Description: The impact of Shakespeare is universal...on young and old, native and foreign, specialist and layman, professional and amateur, in the past, present and the future. He is read and seen by the school boy, the people of the theatre, the person in his study and the person by his fire. His words and phrases have rooted themselves in the language, his themes and attitudes become sounding boards for all people everywhere. This brief survey of his plays will examine the brilliance of his story telling, the beauty of his poetry, and the incomparable characters. Class discussions, video / film presentations will enhance our understanding. The requirements are reading a minimum of three plays - a brief presentation to the class and a possible one page paper on a selective topic.

fitness through motion & imagination

Instructor: Robert Sherry & Robin Wilson

Description: Dance gets people engaged, moving, socializing, and feeling their bodies. Beginning with the proposition that there is no wrong movement, this course is open to all.  Our bodies need to move! The class, performed to live piano accompaniment, begins with the participants in chairs and proceeded to upright movement (although a seated option is always available).  The chairs create a sense of support, and allow participants to experiment and expand their movement range from a steady and reliable base.  Participants will be encouraged to approach this movement exploration with an open the mind and heart.  This allows everyone an opportunity to enjoy an imaginative, individualized, movement experience.  

tough moral choices of our time

Instructor: Zena Sulkes,Ph.D.

Description: This class will explore hot topics that are current issues in our culture: Bioethics and defining Medical Ethics; The search for economic justice in the world; The Environmental crisis; Civil rights and race relations in America. Each participant will be encouraged to define their own position on each issue and will be motivated to act on their position.

cooking easy meals for 1 2 people

Instructor: Marci Arthur, Ph.D.

Description: There comes a time in everyone’s life when they find they will be cooking for one or two.  The difficulty is recipes are never written for you.  What now?  Oh, sure, you can cut down the recipes or cook enough for an army – to be thrown out at a later date before you get botulism.  I will teach you how to take the simple road and go over recipes and cooking techniques which will help you learn to love the kitchen – creating small masterpieces that will be healthy, teach portion control, flavor balance and impress even the toughest critic. We will discuss how to discover a creative way to create a lifestyle that will work for you.

the sistine chapel: up, down and sideways a second section now open.

Instructor: Bob Lemon, Ph.D.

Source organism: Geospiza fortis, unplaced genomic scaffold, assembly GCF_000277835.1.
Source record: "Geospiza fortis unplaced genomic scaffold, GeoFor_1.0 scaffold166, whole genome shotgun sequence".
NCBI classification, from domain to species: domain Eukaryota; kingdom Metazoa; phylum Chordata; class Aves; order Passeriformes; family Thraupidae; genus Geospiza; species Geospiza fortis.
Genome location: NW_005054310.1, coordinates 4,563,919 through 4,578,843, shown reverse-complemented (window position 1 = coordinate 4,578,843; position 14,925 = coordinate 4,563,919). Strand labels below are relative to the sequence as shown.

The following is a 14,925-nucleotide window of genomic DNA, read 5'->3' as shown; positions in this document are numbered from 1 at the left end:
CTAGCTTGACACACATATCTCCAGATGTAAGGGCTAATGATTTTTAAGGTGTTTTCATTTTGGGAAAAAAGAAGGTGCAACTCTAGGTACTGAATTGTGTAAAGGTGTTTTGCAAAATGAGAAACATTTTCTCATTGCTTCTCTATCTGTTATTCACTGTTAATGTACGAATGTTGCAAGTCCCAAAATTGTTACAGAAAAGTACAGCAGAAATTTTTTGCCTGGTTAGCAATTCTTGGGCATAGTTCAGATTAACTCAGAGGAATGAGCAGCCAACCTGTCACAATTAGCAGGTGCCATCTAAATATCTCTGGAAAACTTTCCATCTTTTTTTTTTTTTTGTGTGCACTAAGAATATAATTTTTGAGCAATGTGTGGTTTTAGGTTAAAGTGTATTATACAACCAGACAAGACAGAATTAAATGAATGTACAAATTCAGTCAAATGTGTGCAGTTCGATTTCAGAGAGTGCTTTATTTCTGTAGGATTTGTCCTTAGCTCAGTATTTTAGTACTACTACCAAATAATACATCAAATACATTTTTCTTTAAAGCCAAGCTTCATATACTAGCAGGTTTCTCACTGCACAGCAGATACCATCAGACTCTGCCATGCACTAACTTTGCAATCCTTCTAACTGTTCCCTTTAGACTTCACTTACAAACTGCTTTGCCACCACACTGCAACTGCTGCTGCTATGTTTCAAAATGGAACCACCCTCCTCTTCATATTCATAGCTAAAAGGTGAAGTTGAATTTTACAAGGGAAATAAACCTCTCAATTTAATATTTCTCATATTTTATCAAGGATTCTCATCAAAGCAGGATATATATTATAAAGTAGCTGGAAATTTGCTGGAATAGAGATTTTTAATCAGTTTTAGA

Description: When the Sistine Chapel was built, starting in 1477, the interior had no ornamentation. The famous paintings depicting scenes from the Life of Moses on the south wall and from the Life of Christ on the north wall were not started until 1481.  Pope Sixtus IV had some help in this endeavor from, among others, Botticelli, Perugino, Rosselli, Signorelli, Pinturicchio and Ghirlandaio. The ceiling at the time was a blue sky with gold stars.

Julius II, nephew to Sixtus, ordered Michelangelo to paint the ceiling two decades later.  Two decades after that, Pope Clement VII commissioned The Last Judgment.

We will explore the history of the building of the chapel and its transformation into one of the most important venues of Western art, culminating in the unveiling of The Last Judgment in 1541.  Amply illustrated conversations on why it’s not just a ceiling.

publish personality profiles for profit

Instructor: Randy Noles, Ph.D.

Description: If you like to write, and are interested in stories about people -- and would like to get published -- be sure to check out my upcoming Rollins course at the Center for Lifelong Learning. After discussing the elements of writing effective profiles, we will actually interview a prominent local person (to be announced), press-conference style. Everyone may, if they choose, write a 500-word profile based on that interview. The best one will get published in Winter Park Magazine or Orlando Life. But whether you choose to produce a written piece or not, it will be a fun four sessions.

how to run a successful business

Instructor: Marci Arthur, Ph.D.

Description: Curious on how to run a successful business? Hear from someone locally who has made it work. Topics covered will include:

20 questions to ask when beginning a business

Is Entrepreneurship really for you?

10 important steps to starting a business

How to develop a market strategy

Surviving your first year of business

Cash flow

Canceled August 23